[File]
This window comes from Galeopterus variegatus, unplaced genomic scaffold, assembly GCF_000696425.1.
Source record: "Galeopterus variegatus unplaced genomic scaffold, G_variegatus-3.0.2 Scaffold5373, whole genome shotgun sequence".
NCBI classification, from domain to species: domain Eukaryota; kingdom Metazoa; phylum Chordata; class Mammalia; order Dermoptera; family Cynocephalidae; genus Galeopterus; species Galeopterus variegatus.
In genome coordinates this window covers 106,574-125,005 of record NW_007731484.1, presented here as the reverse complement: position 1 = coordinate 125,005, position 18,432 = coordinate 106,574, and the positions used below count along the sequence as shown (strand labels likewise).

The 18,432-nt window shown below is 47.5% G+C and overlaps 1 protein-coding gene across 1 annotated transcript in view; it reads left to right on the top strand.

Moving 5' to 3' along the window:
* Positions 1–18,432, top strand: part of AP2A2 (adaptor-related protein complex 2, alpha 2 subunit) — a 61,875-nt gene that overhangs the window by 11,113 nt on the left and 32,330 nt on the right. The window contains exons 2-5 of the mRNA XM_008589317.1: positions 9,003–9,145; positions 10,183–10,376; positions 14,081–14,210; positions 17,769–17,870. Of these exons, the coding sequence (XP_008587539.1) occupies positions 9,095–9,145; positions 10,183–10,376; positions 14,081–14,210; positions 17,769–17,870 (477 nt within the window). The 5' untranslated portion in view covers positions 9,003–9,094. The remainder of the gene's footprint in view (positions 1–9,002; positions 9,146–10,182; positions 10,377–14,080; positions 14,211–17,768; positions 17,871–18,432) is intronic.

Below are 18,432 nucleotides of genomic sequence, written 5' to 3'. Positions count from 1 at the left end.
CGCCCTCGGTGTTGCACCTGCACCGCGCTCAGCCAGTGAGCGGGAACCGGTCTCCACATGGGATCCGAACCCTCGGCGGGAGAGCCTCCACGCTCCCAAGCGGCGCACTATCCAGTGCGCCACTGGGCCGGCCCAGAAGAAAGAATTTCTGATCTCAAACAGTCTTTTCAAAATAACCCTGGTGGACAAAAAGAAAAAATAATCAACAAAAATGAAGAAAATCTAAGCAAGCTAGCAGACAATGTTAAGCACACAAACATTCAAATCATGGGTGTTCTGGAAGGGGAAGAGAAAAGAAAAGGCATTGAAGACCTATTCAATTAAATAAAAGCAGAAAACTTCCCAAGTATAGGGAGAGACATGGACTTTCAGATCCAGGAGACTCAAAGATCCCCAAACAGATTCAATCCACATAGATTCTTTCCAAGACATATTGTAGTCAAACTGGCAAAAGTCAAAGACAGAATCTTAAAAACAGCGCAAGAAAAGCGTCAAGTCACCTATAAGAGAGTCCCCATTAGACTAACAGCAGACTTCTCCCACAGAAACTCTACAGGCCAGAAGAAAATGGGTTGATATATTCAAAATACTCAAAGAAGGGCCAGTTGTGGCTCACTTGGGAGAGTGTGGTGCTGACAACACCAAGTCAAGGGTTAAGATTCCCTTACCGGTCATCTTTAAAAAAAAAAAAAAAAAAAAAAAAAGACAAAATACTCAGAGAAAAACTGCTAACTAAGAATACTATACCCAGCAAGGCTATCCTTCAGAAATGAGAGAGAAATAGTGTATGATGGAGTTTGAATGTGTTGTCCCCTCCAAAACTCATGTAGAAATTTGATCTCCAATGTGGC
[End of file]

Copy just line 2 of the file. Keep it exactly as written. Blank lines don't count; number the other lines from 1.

Source record: "Galeopterus variegatus unplaced genomic scaffold, G_variegatus-3.0.2 Scaffold5373, whole genome shotgun sequence".